A weekend to Pack. The Fall Of Hong Kong 1940-45.

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3.00 star(s)
A Weekend to Pack.

With the first Far East deployment of a Royal Navy Carrier Group in this century it is interesting to take a look back to When Great Britain still had a significant Naval and military presence spread across the globe.

This book touches on an aspect of the Second World War that is not often bought into the limelight against a background of vast battles and huge casualties. George Bearman was not a Sailor, Soldier, or Airman. He was something every bit as vital, he was a civilian electrical engineer based in the Royal Dockyard in Portsmouth. The summer of 1940 saw George halfway through a six month accompanied posting to Hong Kong. He lived with his wife and two sons in a rented flat in Kowloon.

The story of George and his family during the evacuation and eventual fall of the colony is told through the medium of letters between them as the progress of the war saw them torn apart. George remained to carry out his vital work and his family were evacuated first to the Philippines and then onto Australia.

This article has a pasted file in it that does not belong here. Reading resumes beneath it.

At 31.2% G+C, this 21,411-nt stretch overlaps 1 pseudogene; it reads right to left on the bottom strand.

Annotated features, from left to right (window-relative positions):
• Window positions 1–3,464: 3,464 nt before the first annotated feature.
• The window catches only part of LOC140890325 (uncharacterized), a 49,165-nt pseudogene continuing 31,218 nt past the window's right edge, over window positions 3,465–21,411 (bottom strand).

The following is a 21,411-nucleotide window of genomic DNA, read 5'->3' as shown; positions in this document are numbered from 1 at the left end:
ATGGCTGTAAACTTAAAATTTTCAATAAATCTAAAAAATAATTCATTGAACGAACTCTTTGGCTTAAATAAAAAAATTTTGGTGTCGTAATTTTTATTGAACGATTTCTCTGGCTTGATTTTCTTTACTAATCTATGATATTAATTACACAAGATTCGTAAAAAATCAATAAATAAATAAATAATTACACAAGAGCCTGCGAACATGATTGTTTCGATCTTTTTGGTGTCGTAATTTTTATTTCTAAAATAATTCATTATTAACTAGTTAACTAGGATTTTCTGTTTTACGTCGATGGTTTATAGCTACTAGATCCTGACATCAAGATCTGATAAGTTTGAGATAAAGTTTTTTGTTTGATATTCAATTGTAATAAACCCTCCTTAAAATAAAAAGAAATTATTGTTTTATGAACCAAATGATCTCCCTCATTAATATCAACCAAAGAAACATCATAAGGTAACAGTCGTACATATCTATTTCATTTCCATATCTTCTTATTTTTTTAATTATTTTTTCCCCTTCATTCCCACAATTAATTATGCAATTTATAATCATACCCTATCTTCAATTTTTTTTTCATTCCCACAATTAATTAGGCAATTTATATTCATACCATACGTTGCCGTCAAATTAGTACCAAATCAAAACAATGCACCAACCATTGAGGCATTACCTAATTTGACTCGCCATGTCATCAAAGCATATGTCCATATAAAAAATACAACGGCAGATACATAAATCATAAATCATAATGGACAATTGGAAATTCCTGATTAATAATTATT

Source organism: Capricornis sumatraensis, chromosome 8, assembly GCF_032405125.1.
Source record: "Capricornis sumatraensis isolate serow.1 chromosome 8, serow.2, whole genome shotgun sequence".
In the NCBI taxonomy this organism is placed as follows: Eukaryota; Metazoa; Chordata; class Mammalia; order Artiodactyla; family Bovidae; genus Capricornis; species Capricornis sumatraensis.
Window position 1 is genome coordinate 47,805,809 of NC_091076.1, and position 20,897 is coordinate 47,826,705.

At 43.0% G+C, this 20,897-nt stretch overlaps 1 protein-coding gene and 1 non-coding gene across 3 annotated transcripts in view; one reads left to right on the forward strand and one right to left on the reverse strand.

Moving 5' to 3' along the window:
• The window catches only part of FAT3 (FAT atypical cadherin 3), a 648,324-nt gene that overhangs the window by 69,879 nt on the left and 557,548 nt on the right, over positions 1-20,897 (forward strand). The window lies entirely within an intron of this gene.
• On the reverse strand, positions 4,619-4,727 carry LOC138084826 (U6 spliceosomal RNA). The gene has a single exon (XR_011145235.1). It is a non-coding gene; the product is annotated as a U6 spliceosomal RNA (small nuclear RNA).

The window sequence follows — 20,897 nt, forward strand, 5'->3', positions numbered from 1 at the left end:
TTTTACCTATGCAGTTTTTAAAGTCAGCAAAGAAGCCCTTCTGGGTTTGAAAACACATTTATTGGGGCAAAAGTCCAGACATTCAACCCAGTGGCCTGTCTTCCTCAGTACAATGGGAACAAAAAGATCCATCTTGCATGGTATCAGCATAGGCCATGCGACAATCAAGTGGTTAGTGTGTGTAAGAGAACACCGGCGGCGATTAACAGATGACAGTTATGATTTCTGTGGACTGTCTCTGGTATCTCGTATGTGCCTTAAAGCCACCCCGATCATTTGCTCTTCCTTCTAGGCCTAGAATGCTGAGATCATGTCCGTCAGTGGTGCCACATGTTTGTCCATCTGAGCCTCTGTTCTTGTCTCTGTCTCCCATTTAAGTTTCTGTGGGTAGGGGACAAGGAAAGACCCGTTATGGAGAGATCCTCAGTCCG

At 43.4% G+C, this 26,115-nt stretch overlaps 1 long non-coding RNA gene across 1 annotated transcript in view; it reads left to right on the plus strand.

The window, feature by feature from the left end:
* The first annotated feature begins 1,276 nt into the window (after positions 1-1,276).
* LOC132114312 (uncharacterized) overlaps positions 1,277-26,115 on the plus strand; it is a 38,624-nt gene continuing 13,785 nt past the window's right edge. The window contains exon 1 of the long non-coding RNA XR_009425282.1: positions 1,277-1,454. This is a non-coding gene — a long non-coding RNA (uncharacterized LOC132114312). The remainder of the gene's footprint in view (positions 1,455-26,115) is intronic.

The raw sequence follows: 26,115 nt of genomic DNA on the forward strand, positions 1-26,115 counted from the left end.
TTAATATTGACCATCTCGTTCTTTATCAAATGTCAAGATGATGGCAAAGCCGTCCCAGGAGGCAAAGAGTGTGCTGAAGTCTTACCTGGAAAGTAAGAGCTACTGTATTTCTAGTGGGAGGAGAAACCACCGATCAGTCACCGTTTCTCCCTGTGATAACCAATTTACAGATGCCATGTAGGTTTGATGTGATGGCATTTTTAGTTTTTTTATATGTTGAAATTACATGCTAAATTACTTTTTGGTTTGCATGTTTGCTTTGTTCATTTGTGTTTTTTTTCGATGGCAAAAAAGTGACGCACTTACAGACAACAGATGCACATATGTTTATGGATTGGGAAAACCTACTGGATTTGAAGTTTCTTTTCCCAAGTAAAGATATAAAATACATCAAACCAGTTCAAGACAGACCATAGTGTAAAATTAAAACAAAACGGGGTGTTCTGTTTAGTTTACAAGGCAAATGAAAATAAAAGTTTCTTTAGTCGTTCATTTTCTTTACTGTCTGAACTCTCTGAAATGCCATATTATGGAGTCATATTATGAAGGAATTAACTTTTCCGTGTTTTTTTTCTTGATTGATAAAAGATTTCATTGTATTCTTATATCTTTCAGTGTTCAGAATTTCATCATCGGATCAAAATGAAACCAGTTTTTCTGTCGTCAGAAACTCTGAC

The letters paint a picture of the war from an angle seldom covered, the lengthy and frequent letters reek of George’s rather lonely and increasingly dangerous life as the Japanese close in from China. Sometimes it is the mundane aspects of their daily lives that throw light onto the greater events that frame the story. The loss of their flat, the desertion of one housekeeper and the loyalty of a second, the cost of refuge accommodation and the transfer of wages, all build up the picture.

As defence measures become increasingly desperate George and his colleagues join the volunteer Dockyard Defence Force. After increasingly fierce fighting again overwhelmingly powerful Japanese forces Hong Kong falls and George is captured as prisoner of war rather than as an interned civilian. I will not spoil the ending for those who choose to read this collection of letters themselves. The book is a unique story of one family and the upheaval of war.


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Thanks, just finished Tim Carew's Fall of Hong Kong, so will check this one out.


War Hero
Book Reviewer
Thanks, just finished Tim Carew's Fall of Hong Kong, so will check this one out.
It is very much in the social history category in most respects. Though significant events are discussed in the letters themselves. It does make for a rather disjointed read if I’m honest.

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